JK: Yeah so I wake up in the morning I actually make the bed which is a new habit that I’ve been doing for the past couple of months. I’ll usually throw on like an audiobook or some Drake and then brush my teeth. I always have coffee I almost always make it myself, and then I get started with my day.

DR:  Okay. Question number three.

How do you focus during the day with everything coming at you? Do you have strategies or tips about to get deep work done?

JK: Yeah so if I really need to get deep work done I’ll just work from home. I’ll be doing that this afternoon. Noise-canceling headphones huge help. And if I want to be really extreme I’ll actually put earplugs under the noise-canceling headphones, just to drown out all the sounds.

DR:  That’s awesome, very cool. Number four, what’s a book that has impacted you deeply in the last few years?

JK: Oh. Let’s see. I feel like it’s always just like the last book that I’ve been reading. I just finished Blue Ocean Strategy which I thought was really good. I would say actually Powerful by Patty McCord, that’s probably one that I read recently that I thought was just really really great.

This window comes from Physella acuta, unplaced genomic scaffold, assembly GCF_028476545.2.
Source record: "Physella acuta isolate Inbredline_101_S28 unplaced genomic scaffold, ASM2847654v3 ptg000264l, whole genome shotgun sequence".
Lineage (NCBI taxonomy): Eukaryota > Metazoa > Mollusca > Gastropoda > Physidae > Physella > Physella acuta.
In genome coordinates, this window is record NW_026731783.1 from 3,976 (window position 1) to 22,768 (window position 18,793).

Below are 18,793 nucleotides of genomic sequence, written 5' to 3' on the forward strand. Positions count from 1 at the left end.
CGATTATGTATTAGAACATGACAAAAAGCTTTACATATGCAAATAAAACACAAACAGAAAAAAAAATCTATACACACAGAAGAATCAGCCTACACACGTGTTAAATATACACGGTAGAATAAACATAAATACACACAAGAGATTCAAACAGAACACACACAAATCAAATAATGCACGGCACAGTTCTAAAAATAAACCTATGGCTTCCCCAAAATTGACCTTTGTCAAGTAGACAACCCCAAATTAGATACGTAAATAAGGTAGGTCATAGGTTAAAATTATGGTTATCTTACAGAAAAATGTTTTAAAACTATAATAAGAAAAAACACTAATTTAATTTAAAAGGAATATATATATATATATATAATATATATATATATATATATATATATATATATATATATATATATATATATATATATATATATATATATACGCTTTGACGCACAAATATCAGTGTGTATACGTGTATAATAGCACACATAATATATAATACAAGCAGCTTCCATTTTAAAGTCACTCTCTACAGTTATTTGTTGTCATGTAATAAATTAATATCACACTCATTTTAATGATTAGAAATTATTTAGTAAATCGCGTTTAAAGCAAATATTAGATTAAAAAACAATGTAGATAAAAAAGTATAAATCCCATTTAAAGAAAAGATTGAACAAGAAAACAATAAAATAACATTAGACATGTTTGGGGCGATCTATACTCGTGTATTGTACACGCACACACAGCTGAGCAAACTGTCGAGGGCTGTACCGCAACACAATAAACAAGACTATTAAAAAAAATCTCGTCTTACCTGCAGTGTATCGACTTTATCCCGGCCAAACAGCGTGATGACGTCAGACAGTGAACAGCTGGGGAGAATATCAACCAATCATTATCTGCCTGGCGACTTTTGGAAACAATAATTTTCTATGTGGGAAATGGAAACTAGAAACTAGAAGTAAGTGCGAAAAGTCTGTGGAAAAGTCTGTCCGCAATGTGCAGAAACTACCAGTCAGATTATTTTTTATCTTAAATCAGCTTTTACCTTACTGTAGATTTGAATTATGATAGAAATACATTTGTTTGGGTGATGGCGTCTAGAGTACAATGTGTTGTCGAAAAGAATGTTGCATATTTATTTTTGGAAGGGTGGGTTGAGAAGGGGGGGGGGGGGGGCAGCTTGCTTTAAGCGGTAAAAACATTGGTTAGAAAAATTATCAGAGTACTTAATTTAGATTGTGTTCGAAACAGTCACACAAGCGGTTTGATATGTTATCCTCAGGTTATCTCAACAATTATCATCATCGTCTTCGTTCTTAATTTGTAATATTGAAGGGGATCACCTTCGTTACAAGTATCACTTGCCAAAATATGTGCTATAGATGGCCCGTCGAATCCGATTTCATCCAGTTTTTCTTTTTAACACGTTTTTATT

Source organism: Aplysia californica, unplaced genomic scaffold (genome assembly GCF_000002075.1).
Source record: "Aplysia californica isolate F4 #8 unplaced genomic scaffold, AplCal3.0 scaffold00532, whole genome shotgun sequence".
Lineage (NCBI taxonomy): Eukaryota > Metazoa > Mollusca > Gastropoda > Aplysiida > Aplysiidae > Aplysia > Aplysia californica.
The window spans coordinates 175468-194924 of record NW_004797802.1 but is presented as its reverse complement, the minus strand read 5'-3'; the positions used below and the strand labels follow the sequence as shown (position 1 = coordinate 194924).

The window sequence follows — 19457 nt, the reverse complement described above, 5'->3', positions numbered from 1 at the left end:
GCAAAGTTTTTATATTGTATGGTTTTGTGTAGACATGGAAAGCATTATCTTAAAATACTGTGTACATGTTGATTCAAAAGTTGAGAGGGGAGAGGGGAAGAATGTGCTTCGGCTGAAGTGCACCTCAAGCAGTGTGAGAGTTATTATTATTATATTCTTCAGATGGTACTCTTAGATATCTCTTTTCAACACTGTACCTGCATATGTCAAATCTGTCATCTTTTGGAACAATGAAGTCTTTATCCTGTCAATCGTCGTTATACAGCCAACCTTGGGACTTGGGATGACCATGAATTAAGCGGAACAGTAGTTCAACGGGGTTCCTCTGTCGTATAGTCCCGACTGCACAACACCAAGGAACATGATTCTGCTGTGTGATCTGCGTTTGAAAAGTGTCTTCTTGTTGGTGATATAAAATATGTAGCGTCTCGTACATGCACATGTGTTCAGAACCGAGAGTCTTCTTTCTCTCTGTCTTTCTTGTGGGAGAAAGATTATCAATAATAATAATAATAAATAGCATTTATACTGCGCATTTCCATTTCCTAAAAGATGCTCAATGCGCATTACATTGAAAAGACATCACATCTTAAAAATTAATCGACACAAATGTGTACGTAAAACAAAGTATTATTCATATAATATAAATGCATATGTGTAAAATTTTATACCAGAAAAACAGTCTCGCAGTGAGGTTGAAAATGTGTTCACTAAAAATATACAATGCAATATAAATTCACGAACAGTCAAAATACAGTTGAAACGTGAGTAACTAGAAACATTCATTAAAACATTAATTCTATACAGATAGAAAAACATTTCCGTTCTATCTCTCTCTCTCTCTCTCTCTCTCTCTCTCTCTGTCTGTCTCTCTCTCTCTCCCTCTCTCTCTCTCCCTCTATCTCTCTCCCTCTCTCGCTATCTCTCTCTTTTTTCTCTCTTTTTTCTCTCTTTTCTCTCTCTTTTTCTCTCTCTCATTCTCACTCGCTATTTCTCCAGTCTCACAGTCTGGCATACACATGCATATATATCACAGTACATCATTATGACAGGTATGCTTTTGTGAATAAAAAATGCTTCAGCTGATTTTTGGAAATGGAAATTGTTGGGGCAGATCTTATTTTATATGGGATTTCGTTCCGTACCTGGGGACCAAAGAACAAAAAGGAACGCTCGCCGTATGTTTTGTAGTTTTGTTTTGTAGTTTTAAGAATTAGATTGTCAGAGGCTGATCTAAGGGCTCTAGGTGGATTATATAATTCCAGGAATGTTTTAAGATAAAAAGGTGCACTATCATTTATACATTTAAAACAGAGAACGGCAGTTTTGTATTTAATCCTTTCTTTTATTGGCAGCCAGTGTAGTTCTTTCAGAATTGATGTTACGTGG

Image result for blue ocean strategy

DR:  I haven’t even heard of that. What’s that about?

JK: It talks about, so she was head of culture at Netflix. And it talks about culture and team building. The one quote that I just like love and took away is we talk about empowerment, companies are trying to empower people, and what’s funny she said that you know people walk in the door with all the power in the world right. When they’re outside of the office they already are powerful. And they walk into the office companies take that power away. And great cultures, ones that really empower people, are ones that take power away from the least.

DR:  So how are you trying to implement that at Appcues?

JK: Yeah so it’s basically like what are all the processes that get in the way of somebody doing great work? Rather than putting in processes that like help people do great work because that’s actually counterintuitive, or counterproductive.

DR:  Yeah I think about that. I look out at our team and I’m like everybody here is so smart and talented. Like they’re all better at their job than me, like how can I just get out of their way as much as possible and just like let ’em run. It’s so easy to like strangle people or like add these systems in place that just kind of like throw people from doing their best work.